Rubber and Brazil Nuts, linking the histories of Bolivia, the UK and Kew

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Rubber shoe made in the Amazon region of Para Rubber about the middle of the 19th century. At his time rubber was entirely exported from the Amazon, often in the form of shoes such as this sample. Image courtesy of Mark Nesbitt / RBG Kew

Most people in the UK are unaware of the strong historical connection between Britain and Bolivia. Connections that were built on two major non-timber forest products from the Amazon: rubber, the congealed sap of  Hevea brasiliensis and the incorrectly named Brazil Nut (Bertholletia excelsa). The rubber tree had a great impact on the rise and fall of the Bolivian and Brazilian Amazon during the 19thC and early 20thC; the Brazil Nut continues to be Bolivia and the Amazon’s major non timber forest export today. The UK played a key role in developing both markets and today remains the main buyer of Brazil Nuts from the Bolivian Amazon. Being presented with a pair of artesanal rubber shoes (below) by our partner community Palacio brought to life over 150 years of shared history that I was only vaguely aware of. Continue reading Rubber and Brazil Nuts, linking the histories of Bolivia, the UK and Kew

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Back in Cobija: flooding and still no vehicle

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Cattle trying to escape flooding in the Beni Department: in Amazonia Bolivia the flooding has been some of the worst in living memory. Image: David Mercado / Reuters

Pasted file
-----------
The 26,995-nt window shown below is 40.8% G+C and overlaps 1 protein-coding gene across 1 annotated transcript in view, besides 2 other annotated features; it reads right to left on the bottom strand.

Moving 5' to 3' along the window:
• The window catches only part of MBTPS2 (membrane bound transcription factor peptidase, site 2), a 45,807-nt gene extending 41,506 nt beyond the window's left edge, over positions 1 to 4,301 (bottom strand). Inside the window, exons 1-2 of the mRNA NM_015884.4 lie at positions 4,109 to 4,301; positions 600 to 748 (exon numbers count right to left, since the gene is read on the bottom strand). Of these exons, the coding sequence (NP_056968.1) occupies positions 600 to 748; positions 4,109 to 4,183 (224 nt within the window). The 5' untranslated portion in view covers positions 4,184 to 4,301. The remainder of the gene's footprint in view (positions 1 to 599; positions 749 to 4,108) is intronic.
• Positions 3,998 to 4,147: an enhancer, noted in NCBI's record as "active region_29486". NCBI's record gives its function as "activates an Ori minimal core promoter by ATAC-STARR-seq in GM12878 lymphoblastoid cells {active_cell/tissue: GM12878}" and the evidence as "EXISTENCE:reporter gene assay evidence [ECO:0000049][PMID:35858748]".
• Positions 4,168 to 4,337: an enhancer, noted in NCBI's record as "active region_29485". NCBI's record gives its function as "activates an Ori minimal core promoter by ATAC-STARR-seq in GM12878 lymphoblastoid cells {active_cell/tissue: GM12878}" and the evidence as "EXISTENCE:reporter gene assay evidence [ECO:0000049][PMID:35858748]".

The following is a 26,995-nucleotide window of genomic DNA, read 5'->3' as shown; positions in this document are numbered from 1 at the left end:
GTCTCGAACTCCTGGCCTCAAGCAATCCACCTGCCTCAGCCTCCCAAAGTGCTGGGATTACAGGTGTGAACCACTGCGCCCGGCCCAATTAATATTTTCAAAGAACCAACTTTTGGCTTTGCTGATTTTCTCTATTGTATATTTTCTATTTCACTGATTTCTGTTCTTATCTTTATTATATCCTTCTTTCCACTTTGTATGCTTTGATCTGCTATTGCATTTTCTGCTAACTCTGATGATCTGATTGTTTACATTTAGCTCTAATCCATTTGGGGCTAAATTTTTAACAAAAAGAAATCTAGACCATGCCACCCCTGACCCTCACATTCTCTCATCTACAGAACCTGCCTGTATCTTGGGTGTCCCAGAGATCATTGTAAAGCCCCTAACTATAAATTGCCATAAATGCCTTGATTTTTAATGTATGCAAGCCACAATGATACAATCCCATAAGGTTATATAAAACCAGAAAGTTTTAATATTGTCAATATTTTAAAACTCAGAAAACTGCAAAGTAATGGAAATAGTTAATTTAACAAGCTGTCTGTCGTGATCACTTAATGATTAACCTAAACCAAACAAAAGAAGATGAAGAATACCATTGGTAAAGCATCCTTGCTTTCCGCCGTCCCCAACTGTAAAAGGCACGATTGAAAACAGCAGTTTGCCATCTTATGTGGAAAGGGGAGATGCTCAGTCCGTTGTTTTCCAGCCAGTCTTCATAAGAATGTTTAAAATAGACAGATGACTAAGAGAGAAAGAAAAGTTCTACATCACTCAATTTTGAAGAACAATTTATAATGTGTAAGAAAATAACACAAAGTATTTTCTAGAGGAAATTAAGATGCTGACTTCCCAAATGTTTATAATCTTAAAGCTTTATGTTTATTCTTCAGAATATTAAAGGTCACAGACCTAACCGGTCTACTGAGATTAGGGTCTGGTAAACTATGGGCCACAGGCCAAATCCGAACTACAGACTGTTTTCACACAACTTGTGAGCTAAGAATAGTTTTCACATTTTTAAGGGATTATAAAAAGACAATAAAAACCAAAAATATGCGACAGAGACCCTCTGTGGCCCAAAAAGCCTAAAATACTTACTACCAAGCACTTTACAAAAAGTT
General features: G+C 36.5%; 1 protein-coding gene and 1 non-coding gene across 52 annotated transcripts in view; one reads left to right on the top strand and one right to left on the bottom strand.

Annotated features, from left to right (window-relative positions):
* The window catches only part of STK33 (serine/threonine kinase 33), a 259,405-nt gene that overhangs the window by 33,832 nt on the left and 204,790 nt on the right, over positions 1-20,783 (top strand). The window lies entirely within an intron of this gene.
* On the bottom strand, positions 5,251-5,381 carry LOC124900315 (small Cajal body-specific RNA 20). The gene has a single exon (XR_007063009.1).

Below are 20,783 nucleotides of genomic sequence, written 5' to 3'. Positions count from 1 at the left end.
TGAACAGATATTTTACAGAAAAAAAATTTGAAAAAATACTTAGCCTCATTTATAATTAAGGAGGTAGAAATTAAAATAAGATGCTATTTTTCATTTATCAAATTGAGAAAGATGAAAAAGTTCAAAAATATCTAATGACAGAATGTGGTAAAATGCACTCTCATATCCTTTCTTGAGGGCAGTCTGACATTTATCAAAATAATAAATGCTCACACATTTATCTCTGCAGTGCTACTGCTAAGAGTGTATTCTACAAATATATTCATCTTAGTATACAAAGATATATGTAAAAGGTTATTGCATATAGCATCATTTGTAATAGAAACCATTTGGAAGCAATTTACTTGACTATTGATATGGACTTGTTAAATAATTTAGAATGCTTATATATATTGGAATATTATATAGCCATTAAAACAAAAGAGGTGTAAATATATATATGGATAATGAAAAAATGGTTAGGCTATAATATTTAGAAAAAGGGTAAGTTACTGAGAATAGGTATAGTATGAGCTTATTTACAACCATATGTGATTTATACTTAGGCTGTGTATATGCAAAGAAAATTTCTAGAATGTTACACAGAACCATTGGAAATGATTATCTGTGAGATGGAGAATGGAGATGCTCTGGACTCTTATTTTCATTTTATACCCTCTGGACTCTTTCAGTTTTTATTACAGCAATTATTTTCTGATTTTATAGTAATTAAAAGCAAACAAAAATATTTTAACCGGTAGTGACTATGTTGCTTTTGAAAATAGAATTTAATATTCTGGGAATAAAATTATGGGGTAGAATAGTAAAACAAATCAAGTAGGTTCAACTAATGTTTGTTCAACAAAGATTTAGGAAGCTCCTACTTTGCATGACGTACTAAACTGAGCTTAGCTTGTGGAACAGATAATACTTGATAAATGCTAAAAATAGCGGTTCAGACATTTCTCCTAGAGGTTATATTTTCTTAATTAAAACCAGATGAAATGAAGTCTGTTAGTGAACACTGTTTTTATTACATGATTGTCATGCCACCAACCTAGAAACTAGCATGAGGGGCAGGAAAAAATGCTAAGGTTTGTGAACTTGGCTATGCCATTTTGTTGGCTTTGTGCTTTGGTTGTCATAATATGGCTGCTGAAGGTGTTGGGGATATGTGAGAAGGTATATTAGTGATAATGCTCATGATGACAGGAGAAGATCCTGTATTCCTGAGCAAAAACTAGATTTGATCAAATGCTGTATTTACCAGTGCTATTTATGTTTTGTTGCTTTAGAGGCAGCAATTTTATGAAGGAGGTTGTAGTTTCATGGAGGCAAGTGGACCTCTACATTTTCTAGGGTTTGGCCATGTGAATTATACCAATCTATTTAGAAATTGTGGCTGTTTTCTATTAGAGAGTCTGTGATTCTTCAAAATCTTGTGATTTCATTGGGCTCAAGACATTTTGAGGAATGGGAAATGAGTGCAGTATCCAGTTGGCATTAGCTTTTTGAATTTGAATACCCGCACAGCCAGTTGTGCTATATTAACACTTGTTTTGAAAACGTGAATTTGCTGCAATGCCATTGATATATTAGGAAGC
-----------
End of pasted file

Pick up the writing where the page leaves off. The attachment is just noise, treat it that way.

Projects always seem relatively straightforward when you plan them but of course the reality can be very different. We are working with two  hard to predict phenomena: the fruiting time of our seed trees and the weather, coupled with one inflexible one: the harvest season for brazil nuts, and one which with hindsight we should have predicted, but did’t: the difficulty of hiring a vehicle to access our sites.

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The flood defences for the seedlings at the Palacio nursery. The whole community is now underwater and the villagers have sought temporary accommodation. The seedlings are apparently fine though!

Continue reading Back in Cobija: flooding and still no vehicle

Meeting with UK Ambassador Ross Denny in La Paz

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One of many amazing and slightly scary views in La Paz

En-route to the Pando I took the opportunity to introduce our project to HM Government’s Ambassador in La Paz, His Excellency Ross Denny, and to learn of UK Government funded projects in Bolivia.  I was also very interested to hear that whilst Governor of the Ascension Islands, Ross Denny had been involved in the protection of a rare endemic fern and in the conservation of a historic cloud forest planned by Joseph Hooker, founder of the RBG Kew on the advice of Charles Darwin!

We also discussed the possibility of arranging him to visit our project in the field which would be a great support to us with the local government and media.

Using Inga to enrich cattle pasture

Degraded cattle pasture in the Pando, Bolivia
Degraded cattle pasture in the Pando, Bolivia. There are probably millions of hectares of marginal cattle pasture in the Amazon. Improving their productivity could have a big impact on reducing the pressure on natural forests